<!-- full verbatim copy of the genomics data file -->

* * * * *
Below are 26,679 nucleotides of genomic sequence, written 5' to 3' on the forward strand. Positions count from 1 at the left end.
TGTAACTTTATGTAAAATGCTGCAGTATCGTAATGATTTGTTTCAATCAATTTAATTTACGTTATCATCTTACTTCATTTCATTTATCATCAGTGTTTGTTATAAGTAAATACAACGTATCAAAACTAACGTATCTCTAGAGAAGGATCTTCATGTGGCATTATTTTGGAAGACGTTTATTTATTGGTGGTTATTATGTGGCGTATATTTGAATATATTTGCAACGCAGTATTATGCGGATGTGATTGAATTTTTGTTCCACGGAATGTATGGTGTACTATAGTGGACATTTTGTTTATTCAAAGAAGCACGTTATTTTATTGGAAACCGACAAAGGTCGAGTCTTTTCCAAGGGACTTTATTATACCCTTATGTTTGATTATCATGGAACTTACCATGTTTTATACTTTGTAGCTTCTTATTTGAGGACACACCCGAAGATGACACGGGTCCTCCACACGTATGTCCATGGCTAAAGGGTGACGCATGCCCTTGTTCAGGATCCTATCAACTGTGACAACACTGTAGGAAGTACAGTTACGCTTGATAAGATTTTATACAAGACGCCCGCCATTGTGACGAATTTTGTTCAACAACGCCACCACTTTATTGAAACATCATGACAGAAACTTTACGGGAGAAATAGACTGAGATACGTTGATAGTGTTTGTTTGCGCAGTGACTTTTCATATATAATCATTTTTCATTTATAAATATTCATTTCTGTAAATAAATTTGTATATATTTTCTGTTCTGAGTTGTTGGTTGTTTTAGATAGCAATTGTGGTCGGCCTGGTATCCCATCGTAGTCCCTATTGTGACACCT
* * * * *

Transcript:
Below are 26,679 nucleotides of genomic sequence, written 5' to 3' on the forward strand. Positions count from 1 at the left end.
TGTAACTTTATGTAAAATGCTGCAGTATCGTAATGATTTGTTTCAATCAATTTAATTTACGTTATCATCTTACTTCATTTCATTTATCATCAGTGTTTGTTATAAGTAAATACAACGTATCAAAACTAACGTATCTCTAGAGAAGGATCTTCATGTGGCATTATTTTGGAAGACGTTTATTTATTGGTGGTTATTATGTGGCGTATATTTGAATATATTTGCAACGCAGTATTATGCGGATGTGATTGAATTTTTGTTCCACGGAATGTATGGTGTACTATAGTGGACATTTTGTTTATTCAAAGAAGCACGTTATTTTATTGGAAACCGACAAAGGTCGAGTCTTTTCCAAGGGACTTTATTATACCCTTATGTTTGATTATCATGGAACTTACCATGTTTTATACTTTGTAGCTTCTTATTTGAGGACACACCCGAAGATGACACGGGTCCTCCACACGTATGTCCATGGCTAAAGGGTGACGCATGCCCTTGTTCAGGATCCTATCAACTGTGACAACACTGTAGGAAGTACAGTTACGCTTGATAAGATTTTATACAAGACGCCCGCCATTGTGACGAATTTTGTTCAACAACGCCACCACTTTATTGAAACATCATGACAGAAACTTTACGGGAGAAATAGACTGAGATACGTTGATAGTGTTTGTTTGCGCAGTGACTTTTCATATATAATCATTTTTCATTTATAAATATTCATTTCTGTAAATAAATTTGTATATATTTTCTGTTCTGAGTTGTTGGTTGTTTTAGATAGCAATTGTGGTCGGCCTGGTATCCCATCGTAGTCCCTATTGTGACACCT